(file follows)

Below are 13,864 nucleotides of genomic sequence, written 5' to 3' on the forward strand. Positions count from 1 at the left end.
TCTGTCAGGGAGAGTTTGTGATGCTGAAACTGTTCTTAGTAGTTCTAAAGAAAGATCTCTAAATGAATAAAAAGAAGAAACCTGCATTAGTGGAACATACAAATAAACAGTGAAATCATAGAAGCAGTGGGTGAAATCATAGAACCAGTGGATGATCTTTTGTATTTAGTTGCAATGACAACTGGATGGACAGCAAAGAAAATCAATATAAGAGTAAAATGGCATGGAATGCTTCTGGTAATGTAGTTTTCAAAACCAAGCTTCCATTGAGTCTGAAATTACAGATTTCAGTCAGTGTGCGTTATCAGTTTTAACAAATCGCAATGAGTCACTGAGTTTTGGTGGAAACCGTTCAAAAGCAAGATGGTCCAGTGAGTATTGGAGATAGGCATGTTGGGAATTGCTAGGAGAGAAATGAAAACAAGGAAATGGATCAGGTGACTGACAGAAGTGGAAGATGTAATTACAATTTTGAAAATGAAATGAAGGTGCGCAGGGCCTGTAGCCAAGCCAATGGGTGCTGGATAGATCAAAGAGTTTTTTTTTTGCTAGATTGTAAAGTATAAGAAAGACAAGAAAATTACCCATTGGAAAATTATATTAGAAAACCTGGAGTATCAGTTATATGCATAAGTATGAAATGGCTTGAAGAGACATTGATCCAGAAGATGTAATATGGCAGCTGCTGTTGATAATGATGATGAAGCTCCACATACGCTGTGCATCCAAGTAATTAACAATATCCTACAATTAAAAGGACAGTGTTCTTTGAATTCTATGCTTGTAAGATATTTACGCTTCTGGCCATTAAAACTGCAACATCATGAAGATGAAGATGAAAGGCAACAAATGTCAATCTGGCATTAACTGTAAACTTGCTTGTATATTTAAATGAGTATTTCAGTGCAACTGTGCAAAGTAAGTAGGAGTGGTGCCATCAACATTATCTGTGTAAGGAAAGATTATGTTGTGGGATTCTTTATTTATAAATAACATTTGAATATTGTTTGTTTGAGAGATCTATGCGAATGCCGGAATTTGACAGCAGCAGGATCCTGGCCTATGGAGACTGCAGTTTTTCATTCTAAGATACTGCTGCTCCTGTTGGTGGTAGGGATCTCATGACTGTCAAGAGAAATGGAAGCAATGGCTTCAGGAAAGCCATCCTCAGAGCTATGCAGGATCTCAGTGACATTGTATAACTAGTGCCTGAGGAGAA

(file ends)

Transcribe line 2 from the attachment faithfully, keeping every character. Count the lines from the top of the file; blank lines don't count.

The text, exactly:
TCTGTCAGGGAGAGTTTGTGATGCTGAAACTGTTCTTAGTAGTTCTAAAGAAAGATCTCTAAATGAATAAAAAGAAGAAACCTGCATTAGTGGAACATACAAATAAACAGTGAAATCATAGAAGCAGTGGGTGAAATCATAGAACCAGTGGATGATCTTTTGTATTTAGTTGCAATGACAACTGGATGGACAGCAAAGAAAATCAATATAAGAGTAAAATGGCATGGAATGCTTCTGGTAATGTAGTTTTCAAAACCAAGCTTCCATTGAGTCTGAAATTACAGATTTCAGTCAGTGTGCGTTATCAGTTTTAACAAATCGCAATGAGTCACTGAGTTTTGGTGGAAACCGTTCAAAAGCAAGATGGTCCAGTGAGTATTGGAGATAGGCATGTTGGGAATTGCTAGGAGAGAAATGAAAACAAGGAAATGGATCAGGTGACTGACAGAAGTGGAAGATGTAATTACAATTTTGAAAATGAAATGAAGGTGCGCAGGGCCTGTAGCCAAGCCAATGGGTGCTGGATAGATCAAAGAGTTTTTTTTTTGCTAGATTGTAAAGTATAAGAAAGACAAGAAAATTACCCATTGGAAAATTATATTAGAAAACCTGGAGTATCAGTTATATGCATAAGTATGAAATGGCTTGAAGAGACATTGATCCAGAAGATGTAATATGGCAGCTGCTGTTGATAATGATGATGAAGCTCCACATACGCTGTGCATCCAAGTAATTAACAATATCCTACAATTAAAAGGACAGTGTTCTTTGAATTCTATGCTTGTAAGATATTTACGCTTCTGGCCATTAAAACTGCAACATCATGAAGATGAAGATGAAAGGCAACAAATGTCAATCTGGCATTAACTGTAAACTTGCTTGTATATTTAAATGAGTATTTCAGTGCAACTGTGCAAAGTAAGTAGGAGTGGTGCCATCAACATTATCTGTGTAAGGAAAGATTATGTTGTGGGATTCTTTATTTATAAATAACATTTGAATATTGTTTGTTTGAGAGATCTATGCGAATGCCGGAATTTGACAGCAGCAGGATCCTGGCCTATGGAGACTGCAGTTTTTCATTCTAAGATACTGCTGCTCCTGTTGGTGGTAGGGATCTCATGACTGTCAAGAGAAATGGAAGCAATGGCTTCAGGAAAGCCATCCTCAGAGCTATGCAGGATCTCAGTGACATTGTATAACTAGTGCCTGAGGAGAA